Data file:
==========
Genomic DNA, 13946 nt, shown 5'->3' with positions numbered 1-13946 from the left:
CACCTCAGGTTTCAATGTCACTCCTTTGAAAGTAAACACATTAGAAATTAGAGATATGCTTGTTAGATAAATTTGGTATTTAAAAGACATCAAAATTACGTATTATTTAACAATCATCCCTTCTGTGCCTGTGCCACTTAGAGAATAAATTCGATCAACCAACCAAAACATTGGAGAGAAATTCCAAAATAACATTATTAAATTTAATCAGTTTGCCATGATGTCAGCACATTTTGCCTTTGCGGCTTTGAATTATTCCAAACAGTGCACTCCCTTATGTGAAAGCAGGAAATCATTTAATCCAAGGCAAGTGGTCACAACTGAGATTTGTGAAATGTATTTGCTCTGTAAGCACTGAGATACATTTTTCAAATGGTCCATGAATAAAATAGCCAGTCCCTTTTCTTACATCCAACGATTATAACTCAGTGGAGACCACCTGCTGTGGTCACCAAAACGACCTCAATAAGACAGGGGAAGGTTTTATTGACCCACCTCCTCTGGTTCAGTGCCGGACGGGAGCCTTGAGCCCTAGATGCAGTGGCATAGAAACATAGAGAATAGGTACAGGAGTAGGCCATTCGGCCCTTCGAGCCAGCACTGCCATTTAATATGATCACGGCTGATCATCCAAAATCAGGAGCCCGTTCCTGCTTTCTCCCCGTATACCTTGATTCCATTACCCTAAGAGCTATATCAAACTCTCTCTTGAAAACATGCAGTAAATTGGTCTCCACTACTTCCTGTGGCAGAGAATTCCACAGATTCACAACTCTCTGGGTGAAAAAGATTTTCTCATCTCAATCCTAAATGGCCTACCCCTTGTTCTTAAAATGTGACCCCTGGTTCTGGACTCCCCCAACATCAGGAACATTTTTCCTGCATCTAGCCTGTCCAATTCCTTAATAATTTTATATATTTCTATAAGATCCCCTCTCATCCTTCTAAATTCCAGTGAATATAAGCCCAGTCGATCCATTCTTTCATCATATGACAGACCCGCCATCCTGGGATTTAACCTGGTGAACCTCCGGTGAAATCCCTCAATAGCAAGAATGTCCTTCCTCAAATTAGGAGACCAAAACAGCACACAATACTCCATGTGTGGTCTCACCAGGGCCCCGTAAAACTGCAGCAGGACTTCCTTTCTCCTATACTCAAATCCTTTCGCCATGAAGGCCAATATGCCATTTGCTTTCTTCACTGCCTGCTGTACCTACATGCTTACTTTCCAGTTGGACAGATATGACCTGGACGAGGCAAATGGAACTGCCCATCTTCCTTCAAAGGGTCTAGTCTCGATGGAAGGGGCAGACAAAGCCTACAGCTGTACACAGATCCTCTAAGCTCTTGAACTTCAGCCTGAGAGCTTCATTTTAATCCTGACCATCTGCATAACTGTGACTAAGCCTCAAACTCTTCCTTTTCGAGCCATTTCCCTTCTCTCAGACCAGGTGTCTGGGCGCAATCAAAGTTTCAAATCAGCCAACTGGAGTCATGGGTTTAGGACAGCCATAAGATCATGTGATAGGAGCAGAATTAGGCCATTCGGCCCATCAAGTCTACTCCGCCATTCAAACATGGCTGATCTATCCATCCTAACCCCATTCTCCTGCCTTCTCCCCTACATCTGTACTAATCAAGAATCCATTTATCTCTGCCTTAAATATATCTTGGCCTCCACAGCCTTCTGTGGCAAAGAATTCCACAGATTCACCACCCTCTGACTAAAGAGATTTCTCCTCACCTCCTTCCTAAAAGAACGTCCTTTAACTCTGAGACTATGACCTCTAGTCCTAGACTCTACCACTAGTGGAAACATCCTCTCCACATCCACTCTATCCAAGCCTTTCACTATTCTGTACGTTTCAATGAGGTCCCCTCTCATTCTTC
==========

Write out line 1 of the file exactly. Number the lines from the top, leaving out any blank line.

Genomic DNA, 13946 nt, shown 5'->3' with positions numbered 1-13946 from the left: